Ortiz v. CitiMortgage, Inc, No. 4:2012cv03580 - Document 12 (S.D. Tex. 2013)

Court Description: MEMORANDUM OPINION and ORDER GRANTING IN PART, DENYING IN PART 6 MOTION to Dismiss Plaintiff's Petition.(Signed by Judge Gray H. Miller) Parties notified.(rkonieczny)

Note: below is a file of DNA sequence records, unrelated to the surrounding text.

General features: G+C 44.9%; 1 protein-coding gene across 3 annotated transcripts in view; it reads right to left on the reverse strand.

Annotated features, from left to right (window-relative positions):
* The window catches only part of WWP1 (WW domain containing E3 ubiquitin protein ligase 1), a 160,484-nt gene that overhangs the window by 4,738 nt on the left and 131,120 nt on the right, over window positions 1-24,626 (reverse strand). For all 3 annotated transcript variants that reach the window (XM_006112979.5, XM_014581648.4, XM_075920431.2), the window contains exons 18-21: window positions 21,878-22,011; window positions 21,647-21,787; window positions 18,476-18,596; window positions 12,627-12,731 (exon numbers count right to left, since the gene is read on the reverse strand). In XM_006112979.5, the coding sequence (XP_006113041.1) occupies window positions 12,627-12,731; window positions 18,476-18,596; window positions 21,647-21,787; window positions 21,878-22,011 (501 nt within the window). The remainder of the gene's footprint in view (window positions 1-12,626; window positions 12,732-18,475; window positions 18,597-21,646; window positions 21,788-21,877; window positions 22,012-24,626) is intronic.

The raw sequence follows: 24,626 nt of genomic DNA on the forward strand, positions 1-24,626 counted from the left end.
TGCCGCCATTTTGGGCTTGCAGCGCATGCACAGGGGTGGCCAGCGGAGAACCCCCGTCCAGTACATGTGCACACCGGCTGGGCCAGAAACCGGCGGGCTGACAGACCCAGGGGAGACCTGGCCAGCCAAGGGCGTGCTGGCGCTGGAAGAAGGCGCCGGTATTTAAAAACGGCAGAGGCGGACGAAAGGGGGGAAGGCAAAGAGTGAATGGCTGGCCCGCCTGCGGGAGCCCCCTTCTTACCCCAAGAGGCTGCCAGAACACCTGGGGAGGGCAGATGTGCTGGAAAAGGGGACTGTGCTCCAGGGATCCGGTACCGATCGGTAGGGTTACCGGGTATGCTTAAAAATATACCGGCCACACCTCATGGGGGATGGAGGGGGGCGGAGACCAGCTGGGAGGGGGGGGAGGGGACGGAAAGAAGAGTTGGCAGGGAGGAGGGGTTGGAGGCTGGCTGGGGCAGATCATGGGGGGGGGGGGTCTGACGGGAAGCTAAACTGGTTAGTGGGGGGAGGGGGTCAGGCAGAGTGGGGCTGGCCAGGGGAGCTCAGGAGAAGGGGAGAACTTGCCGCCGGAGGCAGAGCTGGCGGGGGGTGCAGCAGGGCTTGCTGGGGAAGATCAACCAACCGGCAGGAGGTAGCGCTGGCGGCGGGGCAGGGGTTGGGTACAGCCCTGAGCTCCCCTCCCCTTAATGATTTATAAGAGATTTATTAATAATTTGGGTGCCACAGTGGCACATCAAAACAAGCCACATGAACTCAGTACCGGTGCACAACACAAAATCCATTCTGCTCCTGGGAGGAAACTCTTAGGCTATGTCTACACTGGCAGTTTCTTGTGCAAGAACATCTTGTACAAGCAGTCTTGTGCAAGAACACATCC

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Ortiz v. CitiMortgage, Inc Doc. 12 UNITED STATES DISTRICT COURT SOUTHERN DISTRICT OF TEXAS HOUSTON DIVISION MARIO JOSE ORTIZ, Plaintiff, v. CITIMORTGAGE , INC., Defendant. § § § § § § § § § CIVIL ACTION H-12-3580 O RDER Pending before the court is a motion to dismiss filed by defendant, Citimortgage, Inc. ( CMI ). Dkt. 6. Plaintiff Mario Jose Ortiz has requested that the court deny the motion or, alternatively, grant him leave to amend. Dkt. 8. Having considered the motion, responsive briefing, and applicable law, the court is of the opinion that CMI s motion to dismiss (Dkt. 6) should be GRANTED IN PART AND DENIED IN PART. I. BACKGROUND Ortiz purchased a home at 11102 Fallcrest Drive, Houston, Texas 77065, on July 11, 2003. Dkt. 1-4. ABN AMRO Mortgage Group, Inc., ( ABN ) provided financing for Ortiz s purchase under a mortgage note. Id. To secure his obligations under the note, Ortiz signed a deed of trust that irrevocably granted and conveyed title to the trustee, with power of sale. Id. In September 2011, Ortiz became ill and required surgery. Id. Ortiz explains that he could not make mortgage payments because, due to his medical condition, he was hospitalized for five weeks and, afterward, unemployed for eight months. Id. On December 13, 2011, Ortiz received a notice from CMI informing him that his loan was in default, and a payment of $8,128.92, inclusive of late charges and delinquency expenses, was necessary to cure the default. Id. The notice also stated that failure to Dockets.Justia.com cure the default by January 12, 2012, would result in acceleration of the mortgage note and possible sale of the property. Id. Ortiz obtained and mailed a cashier s check for the requisite amount on January 11, 2012. Id. Ortiz asserts that CMI acknowledged receipt of the check and reinstated the mortgage. Id. Ortiz alleges that CMI sent a notice of foreclosure to Ortiz on August 9, 2012. Dkt. 1-4. It is unclear from the facts alleged in the complaint what triggered the notice. In the notice of foreclosure, CMI informed Ortiz that the foreclosure sale was scheduled for September 4, 2012. Dkt. 1-4, Ex. E. The foreclosure was then postponed because Ortiz submitted an application for a loan modification under the Home Affordable Modification Program ( HAMP ). Dkt. 1-4. HAMP is a program established by the U.S. Department of the Treasury, the Federal Housing Finance Agency, the Federal National Mortgage Association, and Freddie Mac, pursuant to the authority provided in the Emergency Economic Stabilization Act of 2008. 12 U.S.C. §§ 5201 et seq. Under HAMP, a lender cannot foreclose on a home during the application or the modification process. Id. On November 8, 2012, CMI informed Ortiz that his HAMP application was denied because CMI did not receive certain documents necessary for modification calculations. Dkt. 1-4. Ortiz alleges, however, that he sent all the required documents to CMI. Id. CMI posted Ortiz s home for foreclosure on November 6, 2012, two days before it informed him that his HAMP application was denied. Id. Ortiz filed a lawsuit against CMI in the 133rd Judicial District Court of Harris County, Texas on November 28, 2012. Dkt. 1-4. In his original complaint, Ortiz asserts claims against CMI for breach of contract constituting wrongful foreclosure due to failure to properly notice the foreclosure, promissory estoppel, and interference with an existing contract. Dkt. 1-4. At the heart of most of Ortiz s claims is the affirmation that CMI lacked legal standing to foreclose on Ortiz s 2 property because there is a gap in the chain of title from the original mortgagee, ABN, to CMI. Id. The petition seeks relief in the form of a temporary injunction and a declaratory judgment under Texas law stating that the foreclosure is null and void and unenforceable because CMI does not have standing to enforce the note and the Deed of Trust, and that CMI did not comply with the pre-foreclosure notice provisions in the Deed of Trust. Id. The state court entered a temporary restraining order that prohibited CMI from interfering or excluding Ortiz from his home pending final judgment in this case. Dkt. 1-4. On November 29, 2012, CMI removed the case to this court, asserting that this court has diversity jurisdiction. Id. On January 18, 2013, CMI filed a motion to dismiss pursuant to Federal Rule of Civil Procedure 12(b)(6). Dkt. 6. II. LEGAL STANDARD To survive a Rule 12(b)(6) motion to dismiss, a plaintiff must plead enough facts to state a claim to relief that is plausible on its face. In re Katrina Canal Breaches Litig., 495 F.3d 191, 205 (5th Cir. 2007) (quoting Bell Atl. Corp. v. Twombly, 550 U.S. 544, 570 (2007)). Factual allegations must . . . raise a right to relief above the speculative level, . . . on the assumption that all the allegations in the complaint are true (even if doubtful in fact). Twombly, 550 U.S. at 555. While the allegations need not be overly detailed, a plaintiff s pleadings must still provide the grounds of his entitlement to relief, which requires more than labels and conclusions, and a formulaic recitation of the elements of a cause of action will not do. Id. at 545; see also Ashcroft v. Iqbal, 556 U.S. 662, 678 (129 S.Ct. 1937) (2009) ( naked assertion[s] devoid of further factual enhancement, along with legal conclusions and [t]hreadbare recitals of the elements of a cause of action, supported by mere conclusory statements, are not entitled to the presumption of truth). 3 [C]onclusory allegations or legal conclusions masquerading as factual conclusions will not suffice to prevent a motion to dismiss. Blackburn v. City of Marshall, 42 F.3d 925, 931 (5th Cir. 1995). Moreover, demonstrating the facial plausibility of a claim requires a plaintiff to establish more than a sheer possibility that a defendant has acted unlawfully. Iqbal, 556 U.S. at 678. It is not enough that a plaintiff allege the mere possibility of misconduct; it is incumbent to show[] that the [plaintiff] is entitled to relief. Fed. R. Civ. P. 8(a)(2); see also Iqbal, 556 U.S. at 679. The court may dismiss a complaint under Rule 12(b)(6) if either the complaint fails to assert a cognizable legal theory or the facts asserted are insufficient to support relief under a cognizable legal theory. Stewart Glass & Mirror, Inc. v. U.S.A. Glas, Inc., 940 F. Supp. 1026, 1030 (E.D. Tex. 1996). III. ANALYSIS CMI asserts that Ortiz fails to assert a claim for which relief can be granted because (1) Ortiz lacks standing to challenge the assignment of the mortgage to CMI and CMI s ability to foreclose because Ortiz is neither a party nor a third party beneficiary of the loan assignment; (2) Ortiz s lack of standing further prevents Ortiz from challenging CMI s interest in the loan by an interference with an existing contract claim; (3) Ortiz does not adequately assert a claim for wrongful foreclosure due to improper notice because notice is irrelevant to the three elements of wrongful foreclosure;1 (4) the promissory estoppel claim is barred by the existence of a contract and by the statute of frauds; and (5) Ortiz does not plead substantive claims and thus, declaratory relief should be denied. Dkt. 6. Ortiz asserts claims for breach of contract constituting wrongful foreclosure, tortious interference with an existing contract, promissory estoppel, declaratory judgment, injunctive relief, and attorney s 1 In Ortiz s original pleadings, he alleged a breach of contract constituting a wrongful foreclosure claim. Dkt. 1-4. Although the heading of the claim is unclear, Ortiz clarifies in his pleading that he intends to prove the following essential elements of a breach of contract cause of action. Id. CMI appears to have interpreted the claim to be, instead, a wrongful foreclosure claim, and briefed the issue accordingly. Dkt. 6. As CMI does not address the breach of contract claim, this court will not consider it in the motion to dismiss. 4 fees. Dkt. 1-4. Ortiz also argues that CMI must prove the transfer by which it acquired the note to have standing to foreclose. Id. In its motion to dismiss, CMI alleges that Ortiz is trying to delay eviction and fails to state any claims upon which relief can be granted. Dkt. 6. In response, Ortiz requests that the court deny CMI s motion to dismiss; alternatively, he moves for leave to file an amended petition. Dkt. 8. A. Standing Ortiz alleges that CMI does not have standing to foreclose on the note because CMI did not provide proof that the lien was appropriately transferred from ABN to CMI. Dkt. 1-4. Ortiz further asserts that the lien transfer was not filed in the Harris County property records, and thus, the transfer did not occur. Id. CMI asserts that Ortiz does not have standing to challenge the assignment of the lien because Ortiz is not a party to the loan assignment or any agreements between CMI and the original mortgagee. Dkt. 6. Ortiz responds that he is not requesting proof of the assignment, reminiscent of the discredited show-me-the-note theory; instead, he requests that CMI show its authority to foreclose. See Shelton v. Flagstar Bank, F.S.B., No. H-11-3805, 2012 WL 1231756 (S.D. Tex. Apr. 12, 2012) (discussing the differences between the show-me-the-note theory and showing authority to foreclose); Dkt. 8 (requesting proof of authority to foreclose). Numerous courts in Texas have noted that a non-party to the assignment of the lien . . . lacks standing to contest [the lien]. Munoz v. HSBC Bank USA, N.A., No. H 12 0894, 2013 WL 265982, at *12 (S.D. Tex. Jan. 22, 2013) (Harmon, J.); Herrera v. Wells Fargo Bank, N.A., Civil Action No. H-13-68, 2013 WL 961511, at *8 (S.D. Tex. Mar. 12, 2013) (Harmon, J.) (determining that mortgage borrowers may not contest assignment of the Note and Deed of Trust from the original lender to another. . . . To establish standing, a plaintiff must assert his own legal rights and interest and cannot rely on the legal right and interest of a third party. ) (collecting cases); DeFranceschi v. 5 Wells Fargo Bank, N.A., 837 F. Supp. 2d 616, 623 (S.D. Tex. 2011) (same); Eskridge v. Fed. Home Loan Mortg. Corp., No. W-10-CA-285, 2011 WL 2163989, at *5 (W.D. Tex. Feb. 24, 2011) (same). Other courts, however, have held that a mortgagor may have standing depending on the nature of the alleged claims. In Green v. Bank of America N.A., No. H 13 1092, 2013 WL 2417916 (S.D. Tex. Jun. 4, 2013) (Rosenthal, J.), the court distinguished between assignments that are void and those that are merely voidable. 2013 WL 2417916, at *2. Texas has long followed the common law rule which permits a debtor to assert against an assignee any ground that renders the assignment void or invalid. Miller v. Homecomings Fin., L.L.C., No. 4:11-CV-04416, 2012 WL 3206237, at *5 (S.D. Tex. Aug. 8, 2012) (Smith, J.) (referencing Tri-Cities Constr. Inc. V. Am Nat l Ins. Co., 523 S.W. 2d 426 (Tex. Civ. App. Houston [1st Dist.] 1975, no writ); see Culhane v. Aurora Loan Servs. of Neb., 708 F.3d 282, 291 (1st Cir. 2013) (determining that a mortgagor does not have standing to challenge a mortgage assignment if the premise for the challenge would render [the assignment] merely voidable at the election of one party but otherwise effective to pass legal title ); Tyler v. Bank of Am., N.A., No. SA-12-CV-00909-DAE, 2013 WL 1821754, at *5 (W.D. Tex. Apr. 29, 2013); Preston v. Seterus, Inc., No. 3:12-CV-2395-L, 2013 WL 1091272, at *9 (N.D. Tex. Mar. 15, 2013) ; Rice v. Bank of New York, No. 4:11-CV-04220, 2012 WL 3685981, at *2 (S.D. Tex. Aug. 24, 2012) (Smith, J.). See generally Commonwealth Prop. Advocates, L.L.C., v. Mortg. Elec. Registration Sys., 680 F.3d 1194 (10th Cir. 2011) (establishing that mortgagors have both Article III standing and prudential standing in challenging the transfer of a debt instrument). The law is settled that the obligors of a claim may defend the suit brought thereon on any ground which renders the assignment void, but may not defend on any ground which renders the assignment voidable only, because the only interest or right which an obligor of a claim has in the instrument of assignment is to insure himself that he will not pay the same claim twice. 6 Tri-Cities, 523 S.W. 2d at 430 (citing Glass v. Carpenter, 330 S.W. 2d 530, 537 (Tex. Civ. App. 1959)). This rule accords with long-established principles of contract law. A void contract is invalid or unlawful from its inception and therefore cannot be enforced. Tyler, 2013 WL 1821754, at *5 (citing 17A C.J.S. Contracts § 169) (2013). Here, Ortiz argues that the assignment of the note and deed of trust from ABN to CMI never occurred because CMI did not provide evidence regarding the assignment of the note and deed of trust, and the assignment was not recorded in the Harris County property records. Dkt. 1-4. Because an unauthorized contract would not bind the principal, no rights would be created at all, which would suggest that the contract would be void. Routh v. Bank of Am., N.A., No. SA-12-CV244-XR, 2013 WL 427393 (W.D. Tex. Feb. 4, 2013) (emphasis added). If the assignment of the note and deed of trust truly did not occur, as Ortiz alleges, then the original lender, ABN, may not be bound by the assignment. Because the court must accept the pleaded facts as true, Ortiz has standing to challenge whether the assignment was invalid. See Warth v. Seldin, 422 U.S. 490, 501, 95 S.Ct. 2197 (1975) ( For purposes of ruling on a motion to dismiss for want of standing, both the trial and reviewing courts must accept as true all material allegations of the complaint, and must construe the complaint in favor of the complaining party. ) B. Tortious Interference with an Existing Contract Claim CMI argues that Ortiz does not state a claim for tortious interference with an existing contract because CMI is the mortgage servicer of Ortiz s mortgage loan. Dkt. 6. In his complaint, Ortiz alleges that CMI is not the mortgagee, the mortgage holder, or the mortgage servicer of the mortgage loan, and, thus, may not foreclose on the house and interfere with the note and deed of trust. Dkt. 14. In Henry v. Chase Home Financial, L.L.C., the homeowner asserted a quiet title claim that alleged, among other contentions, that Chase was not the owner or holder of any promissory note 7 encumbering the property. No. H 11 0668, 2011 WL 6057505, at *4 (S.D. Tex. Dec. 6, 2011) (Rosenthal, J.). In contrast to decisions concerning the issue of standing alone, the court found that in a quiet title claim whether a financial institution owns or holds a note is a factual and not a conclusory allegation, and the court denied the defendant s motion to dismiss on that issue. Id. at *5. Here, the alleged tortious interference turns on whether CMI is party to the mortgage, not whether CMI has standing to foreclose. Because Ortiz alleges that CMI is not the mortgagee, the mortgage holder, or even the mortgage servicer, after viewing the facts in the light most favorable to Ortiz, the court finds that CMI s motion to dismiss the tortious interference claim should be, and therefore is DENIED. This decision does not preclude CMI, however, from moving for summary judgment on the ground that CMI is the mortgagee, mortgage holder, or mortgage servicer of the mortgage loan. C. Promissory Estoppel Ortiz asserts a claim for promissory estoppel, alleging that CMI promised Ortiz that if he [paid] a certain amount of money . . . his home [would] not be foreclosed. . . . It was foreseeable that [Ortiz] would rely on that promise, and . . . substantial reliance by [Ortiz] was to his detriment because [CMI] foreclosed on [Ortiz s] home. Dkt. 1-4. CMI argues that Ortiz failed to sufficiently plead the facts to support a claim for promissory estoppel, and that the claim is barred by the statute of frauds.2 Dkt. 6. 2 Ortiz mentions briefly in the complaint that CMI violated HAMP guidelines when CMI foreclosed on Ortiz s house before he received the letter denying him a loan modification. Dkt. 1-4. It is unclear whether he is attempting to state a claim for the alleged HAMP violation. However, although the Fifth Circuit has yet to rule on the issue, the majority of courts, including this court, have held that HAMP does not create a private right of action in a borrower. Tran v. BAC Home Loans Servicing, LP, No. 4:10 CV 03514, 2011 W L 5057099, at *2 (S.D. Tex. Oct. 24, 2011) (collecting cases); see also George-Baunchand v. Wells Fargo Home Mortg., Inc., No. H-10-3828, 2011 W L 6250785 (S.D. Tex. Dec. 14, 2011) (citing Bank of Tex., N.A. v. Gaubert, 286 S.W .3d 546, 555 (Tex. App. Dallas 2009, pet. dism d w.o.j.)). Thus, Ortiz s cause of action for breach of contract, to the extent he asserts it under HAMP, fails as a matter of law. 8 To state a claim for promissory estoppel, plaintiffs must plead facts showing (1) a promise, (2) foreseeability by the promisor that plaintiffs would rely on the promise; and (3) substantial reliance by plaintiffs to their detriment. Henry Schein, Inc. v. Stromboe, 102 S.W.3d 675, 686 n.25 (Tex. 2002) (citing English v. Fischer, 660 S.W.2d 521, 524 (Tex. 1983)). Promissory estoppel may not be used to create a contract that does not otherwise exist. Rice v. Metro. Life Ins. Co., 324 S.W.3d 660 (Tex. App. Fort Worth 2010, no pet.). Under section 26.02 of the Texas Business and Commerce Code, a loan agreement in which the amount involved in the loan agreement exceeds $50,000 in value is not enforceable unless the agreement is in writing and signed by the . . . party s authorized representative. Tex. Bus. & Commerce Code Ann § 26.02(b) (West 2009). A loan agreement means one or more promises, promissory notes, agreements, undertakings, security agreements, deeds of trust or other documents, or commitments, or any combination of those actions or documents, pursuant to which a financial institution loans or delays repayment of or agrees to loan or delay repayment of money, goods, or another thing of value or to otherwise extend credit or make a financial accommodation. Id. § 26.02(a)(2). CMI asserts that a promissory estoppel claim can only be an exception to the statute of frauds in a situation in which the alleged promise is a promise to sign an already existing written agreement that would itself satisfy the requirements of the statute of frauds Dkt. 6. The promissory estoppel exception to the statute of frauds does not apply here because there is no allegation that there was an existing written agreement relating to the delay in foreclosure that CMI promised to sign. Instead, Ortiz relies on a unilateral notice of foreclosure. In this notice CMI states that failure to cure the default by 01/12/12 will result in acceleration of the loan [such that] the entire balance will become due. Dkt. 1-4, Ex. B. This is a collection attempt, not a loan modification. Ortiz 9 asserts that he believed CMI could not foreclose on his home, as he cured the default before the date given in the notice of default. The notice, however, did not contain an express promise to not foreclose on the property. Dkt. 1-4, Ex. B. To the extent that Ortiz asserts the notice constituted a promise not to foreclose on the home for an indefinite time period, this alleged promise was not sufficiently definite to be enforced. See Gilmartin v. KVTV-Channel 13, 985 S.W.2d 553, 558 (Tex. App. San Antonio 1998, no writ) (determining that a contract claim would be viable only when the promise is sufficiently definite to incur reasonable reliance); Gillum v. Republic Health Corp., 778 S.W.2d 558, 570 (Tex. App. Dallas 1989, no writ) (concluding that a vague and indefinite promise cannot support a claim for promissory estoppel). Vague and indefinite statements about future events are insufficient to support a claim for promissory estoppel. See City of Beaumont v. Excavators & Constructors, Inc., 870 S.W.2d 123, 138 (Tex. App. Beaumont 1993, writ denied) (establishing that a statement that amounted to speculation about future events and that did not set a time frame for performance of the alleged promise could not support a claim for promissory estoppel); see also Iraola & CIA, S.A. v. Kimberly-Clark Corp., 325 F.3d 1274, 1281 (11th Cir. 2003) ( [P]romissory estoppel has no application where the promise relied upon is for an indefinite duration. ). The power to accelerate the loan and foreclose the house upon default arises from the note and deed of trust. The promissory estoppel exception to the statute of frauds does not apply because there is no written promise to sign any agreement related to a loan modification. The wording of the notice of default does not suggest a promise to modify the original loan agreement and is, furthermore, not sufficiently clear enough to invite any detrimental reliance. The letter contains no mention of modifying Ortiz s loan, other than reciting the consequences of not curing the default. Therefore, CMI s motion to dismiss on Ortiz s promissory estoppel claim is GRANTED. 10 D. Declaratory Judgment Because declaratory relief is a procedural vehicle, Ortiz s state law declaratory relief claim was converted after removal to a claim under the federal Declaratory Judgment Act. See, e.g., Redwood Resort Props., L.L.C., v. Holmes Co., 2007 WL 1266060, at *4 (N.D. Tex. Apr. 30, 2007) ( When a declaratory judgment action filed in state court is removed to federal court, that action is in effect converted into one brought under the federal Declaratory Judgment Act, 28 U.S.C. §§ 2201, 2202. ). The federal Declaratory Judgment Act states, [i]n a case of actual controversy within its jurisdiction, . . . any court of the United States, upon the filing of an appropriate pleading, may declare the rights and other legal relations of any interested party seeking such declaration, whether or not further relief is or could be sought. 28 U.S.C. § 2201. Federal courts have broad discretion to grant or refuse declaratory relief. Torch, Inc. v. LeBlanc, 947 F.2d 193, 194 (5th Cir.1991). Since its inception, the Declaratory Judgment Act has been understood to confer on federal courts unique and substantial discretion in deciding whether to declare the rights of litigants. Wilton v. Seven Falls Co., 515 U.S. 277, 286 (1995). The Declaratory Judgment Act gives federal courts the competence to declare rights, but it does not impose a duty to do so. Public Affairs Assocs., Inc. v. Rickover, 369 U.S. 111, 112 (1962). The Declaratory Judgment Act provides no relief unless there is a justiciable controversy between the parties. Lowe v. Ingalls Shipbuilding, 723 F.2d 1173, 1179 (5th Cir. 1984). There are a variety of assertions within Ortiz s declaratory judgment claim. In essence, however, Ortiz seeks declaratory relief specifying Ortiz s and CMI s rights and duties in connection with the note and the deed of trust. Dkt. 1-4. When factual allegations are made indicating that two parties may be asserting ownership of a Note, which necessarily also affects whether a party representing itself to be the servicer has authority to act on behalf of the owner, dismissal at the 11 pleading stage is not appropriate. Meas v. Bank of Am., N.A., Civil Action No. H 12 0571, 2012 WL 4962116, *3 (S.D. Tex. Oct. 16, 2012). See generally Henry, 2011 WL 6057505, at *6 (explaining that because a viable claim remains, the bank s argument to dismiss the declaratory judgment claim is unpersuasive). As previously discussed, Ortiz has standing to contest the assignment of the lien, as he alleges that the assignment never occurred. Also, Ortiz s interference with an existing contract claim remains a justiciable controversy. Therefore, CMI s motion to dismiss Ortiz s declaratory judgment claim is DENIED. E. Request for Leave to Amend Ortiz first requests that the court deny CMI s motion to dismiss, and, alternatively, seeks leave to amend his petition so as to address any items that the court finds need greater specificity. Dkt. 1-4. Under Rule 15(a)(2) of the Federal Rules of Civil Procedure, a court should freely give leave [to amend pleadings] when justice so requires. Fed. R. Civ. P. 15(a)(2). The policy of the federal rules is to permit liberal amendment to facilitate determination of claims on the merits and to prevent litigation from becoming a technical exercise in the fine points of pleading. Dussouy v. Gulf Coast Inv. Corp., 660 F.2d 594, 598 (5th Cir. 1981). However, while there is a bias in favor of amendment, it is not automatic. In re Southmark Corp., 88 F.3d 311, 314 (5th Cir. 1996). Courts must consider the following factors when determining whether to grant a request for leave to amend: (1) undue delay; (2) bad faith; (3) dilatory motive on the part of the movant; (4) repeated failure to cure deficiencies by any previously allowed amendment; (5) undue prejudice to the opposing party; and (6) futility of amendment. Ellis v. Liberty Life Assurance Co. of Bos., 394 F.3d 262, 268 (5th Cir. 2004). 12 While the court does not believe there is any dilatory motive or bad faith on the part of Ortiz with regard to his motion to amend, it is his first request to amend, and no undue prejudice would result, the court finds that amending the promissory estoppel would be futile. Neither the complaint nor the response alleges facts plausibly suggesting a sufficiently definite promise. Furthermore, the claim is barred by the statute of frauds. Therefore, Ortiz s motion to amend on his promissory estoppel claim is DENIED. Ortiz s promissory estoppel claim is DISMISSED WITH PREJUDICE. IV. CONCLUSION CMI s motion to dismiss (Dkt. 6) is GRANTED IN PART AND DENIED IN PART. It is DENIED with respect to Ortiz s claims for tortious interference with an existing contract and declaratory judgment. It is GRANTED with respect to Ortiz s claim for promissory estoppel. The claim for promissory estoppel is hereby DISMISSED WITH PREJUDICE. Ortiz s motion to amend (Dkt. 8) is DENIED. It is so ORDERED. Signed at Houston, Texas on June 20, 2013. ___________________________________ Gray H. Miller United States District Judge 13